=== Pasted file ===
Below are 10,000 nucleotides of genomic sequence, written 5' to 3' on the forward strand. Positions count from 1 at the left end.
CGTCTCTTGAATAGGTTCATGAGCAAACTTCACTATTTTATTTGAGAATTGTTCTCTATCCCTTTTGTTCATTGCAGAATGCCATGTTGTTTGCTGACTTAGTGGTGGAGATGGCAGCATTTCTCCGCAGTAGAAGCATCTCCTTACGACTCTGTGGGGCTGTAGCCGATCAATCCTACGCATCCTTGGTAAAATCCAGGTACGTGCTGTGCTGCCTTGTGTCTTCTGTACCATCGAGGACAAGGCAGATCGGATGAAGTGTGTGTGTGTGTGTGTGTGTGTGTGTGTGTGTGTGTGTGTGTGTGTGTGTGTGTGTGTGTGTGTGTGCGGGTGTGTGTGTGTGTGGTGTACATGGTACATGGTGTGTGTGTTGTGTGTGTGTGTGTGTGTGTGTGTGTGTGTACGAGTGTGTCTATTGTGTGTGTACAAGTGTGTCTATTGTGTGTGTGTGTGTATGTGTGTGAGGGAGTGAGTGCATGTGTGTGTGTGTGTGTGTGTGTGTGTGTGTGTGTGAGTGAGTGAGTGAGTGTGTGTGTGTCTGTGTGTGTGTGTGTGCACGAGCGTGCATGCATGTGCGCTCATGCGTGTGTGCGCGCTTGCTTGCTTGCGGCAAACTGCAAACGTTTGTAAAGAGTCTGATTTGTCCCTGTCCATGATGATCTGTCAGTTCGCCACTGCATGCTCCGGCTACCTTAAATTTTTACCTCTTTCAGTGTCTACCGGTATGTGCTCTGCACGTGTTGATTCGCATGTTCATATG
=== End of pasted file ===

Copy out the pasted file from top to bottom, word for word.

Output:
Below are 10,000 nucleotides of genomic sequence, written 5' to 3' on the forward strand. Positions count from 1 at the left end.
CGTCTCTTGAATAGGTTCATGAGCAAACTTCACTATTTTATTTGAGAATTGTTCTCTATCCCTTTTGTTCATTGCAGAATGCCATGTTGTTTGCTGACTTAGTGGTGGAGATGGCAGCATTTCTCCGCAGTAGAAGCATCTCCTTACGACTCTGTGGGGCTGTAGCCGATCAATCCTACGCATCCTTGGTAAAATCCAGGTACGTGCTGTGCTGCCTTGTGTCTTCTGTACCATCGAGGACAAGGCAGATCGGATGAAGTGTGTGTGTGTGTGTGTGTGTGTGTGTGTGTGTGTGTGTGTGTGTGTGTGTGTGTGTGTGTGTGTGTGCGGGTGTGTGTGTGTGTGGTGTACATGGTACATGGTGTGTGTGTTGTGTGTGTGTGTGTGTGTGTGTGTGTGTGTACGAGTGTGTCTATTGTGTGTGTACAAGTGTGTCTATTGTGTGTGTGTGTGTATGTGTGTGAGGGAGTGAGTGCATGTGTGTGTGTGTGTGTGTGTGTGTGTGTGTGTGTGAGTGAGTGAGTGAGTGTGTGTGTGTCTGTGTGTGTGTGTGTGCACGAGCGTGCATGCATGTGCGCTCATGCGTGTGTGCGCGCTTGCTTGCTTGCGGCAAACTGCAAACGTTTGTAAAGAGTCTGATTTGTCCCTGTCCATGATGATCTGTCAGTTCGCCACTGCATGCTCCGGCTACCTTAAATTTTTACCTCTTTCAGTGTCTACCGGTATGTGCTCTGCACGTGTTGATTCGCATGTTCATATG